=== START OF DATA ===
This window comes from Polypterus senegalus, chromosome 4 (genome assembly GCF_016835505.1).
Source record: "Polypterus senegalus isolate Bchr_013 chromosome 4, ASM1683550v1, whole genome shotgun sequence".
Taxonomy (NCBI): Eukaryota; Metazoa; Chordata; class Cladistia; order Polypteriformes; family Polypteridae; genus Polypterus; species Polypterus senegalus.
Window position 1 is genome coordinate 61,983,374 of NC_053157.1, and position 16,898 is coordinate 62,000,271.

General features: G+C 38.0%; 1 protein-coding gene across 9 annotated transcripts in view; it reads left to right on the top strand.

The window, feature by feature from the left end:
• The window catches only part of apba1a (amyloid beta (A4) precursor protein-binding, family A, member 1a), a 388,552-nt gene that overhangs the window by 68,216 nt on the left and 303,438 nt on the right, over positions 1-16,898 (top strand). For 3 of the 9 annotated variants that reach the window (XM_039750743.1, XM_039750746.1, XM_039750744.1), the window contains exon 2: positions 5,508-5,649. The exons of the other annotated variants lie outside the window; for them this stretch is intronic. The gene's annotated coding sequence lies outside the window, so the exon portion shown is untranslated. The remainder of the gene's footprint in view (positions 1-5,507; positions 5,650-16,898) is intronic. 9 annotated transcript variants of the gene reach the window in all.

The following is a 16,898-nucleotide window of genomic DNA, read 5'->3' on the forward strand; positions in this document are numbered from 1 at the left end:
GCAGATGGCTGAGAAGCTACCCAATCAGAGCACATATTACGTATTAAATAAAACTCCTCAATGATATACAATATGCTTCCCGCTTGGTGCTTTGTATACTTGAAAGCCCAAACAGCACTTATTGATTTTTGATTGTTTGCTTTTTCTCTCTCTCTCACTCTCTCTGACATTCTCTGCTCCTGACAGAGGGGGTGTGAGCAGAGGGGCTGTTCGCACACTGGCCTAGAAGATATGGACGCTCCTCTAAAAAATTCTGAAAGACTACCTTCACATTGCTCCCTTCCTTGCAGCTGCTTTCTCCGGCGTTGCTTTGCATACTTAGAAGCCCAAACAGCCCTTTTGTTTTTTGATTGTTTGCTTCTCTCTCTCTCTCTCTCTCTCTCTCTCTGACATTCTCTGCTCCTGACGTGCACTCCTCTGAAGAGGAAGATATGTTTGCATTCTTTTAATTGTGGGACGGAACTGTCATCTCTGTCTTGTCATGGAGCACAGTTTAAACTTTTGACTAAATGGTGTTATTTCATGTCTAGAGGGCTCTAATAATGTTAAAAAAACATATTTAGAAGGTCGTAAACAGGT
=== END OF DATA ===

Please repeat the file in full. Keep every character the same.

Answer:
This window comes from Polypterus senegalus, chromosome 4 (genome assembly GCF_016835505.1).
Source record: "Polypterus senegalus isolate Bchr_013 chromosome 4, ASM1683550v1, whole genome shotgun sequence".
Taxonomy (NCBI): Eukaryota; Metazoa; Chordata; class Cladistia; order Polypteriformes; family Polypteridae; genus Polypterus; species Polypterus senegalus.
Window position 1 is genome coordinate 61,983,374 of NC_053157.1, and position 16,898 is coordinate 62,000,271.

General features: G+C 38.0%; 1 protein-coding gene across 9 annotated transcripts in view; it reads left to right on the top strand.

The window, feature by feature from the left end:
• The window catches only part of apba1a (amyloid beta (A4) precursor protein-binding, family A, member 1a), a 388,552-nt gene that overhangs the window by 68,216 nt on the left and 303,438 nt on the right, over positions 1-16,898 (top strand). For 3 of the 9 annotated variants that reach the window (XM_039750743.1, XM_039750746.1, XM_039750744.1), the window contains exon 2: positions 5,508-5,649. The exons of the other annotated variants lie outside the window; for them this stretch is intronic. The gene's annotated coding sequence lies outside the window, so the exon portion shown is untranslated. The remainder of the gene's footprint in view (positions 1-5,507; positions 5,650-16,898) is intronic. 9 annotated transcript variants of the gene reach the window in all.

The following is a 16,898-nucleotide window of genomic DNA, read 5'->3' on the forward strand; positions in this document are numbered from 1 at the left end:
GCAGATGGCTGAGAAGCTACCCAATCAGAGCACATATTACGTATTAAATAAAACTCCTCAATGATATACAATATGCTTCCCGCTTGGTGCTTTGTATACTTGAAAGCCCAAACAGCACTTATTGATTTTTGATTGTTTGCTTTTTCTCTCTCTCTCACTCTCTCTGACATTCTCTGCTCCTGACAGAGGGGGTGTGAGCAGAGGGGCTGTTCGCACACTGGCCTAGAAGATATGGACGCTCCTCTAAAAAATTCTGAAAGACTACCTTCACATTGCTCCCTTCCTTGCAGCTGCTTTCTCCGGCGTTGCTTTGCATACTTAGAAGCCCAAACAGCCCTTTTGTTTTTTGATTGTTTGCTTCTCTCTCTCTCTCTCTCTCTCTCTCTCTGACATTCTCTGCTCCTGACGTGCACTCCTCTGAAGAGGAAGATATGTTTGCATTCTTTTAATTGTGGGACGGAACTGTCATCTCTGTCTTGTCATGGAGCACAGTTTAAACTTTTGACTAAATGGTGTTATTTCATGTCTAGAGGGCTCTAATAATGTTAAAAAAACATATTTAGAAGGTCGTAAACAGGT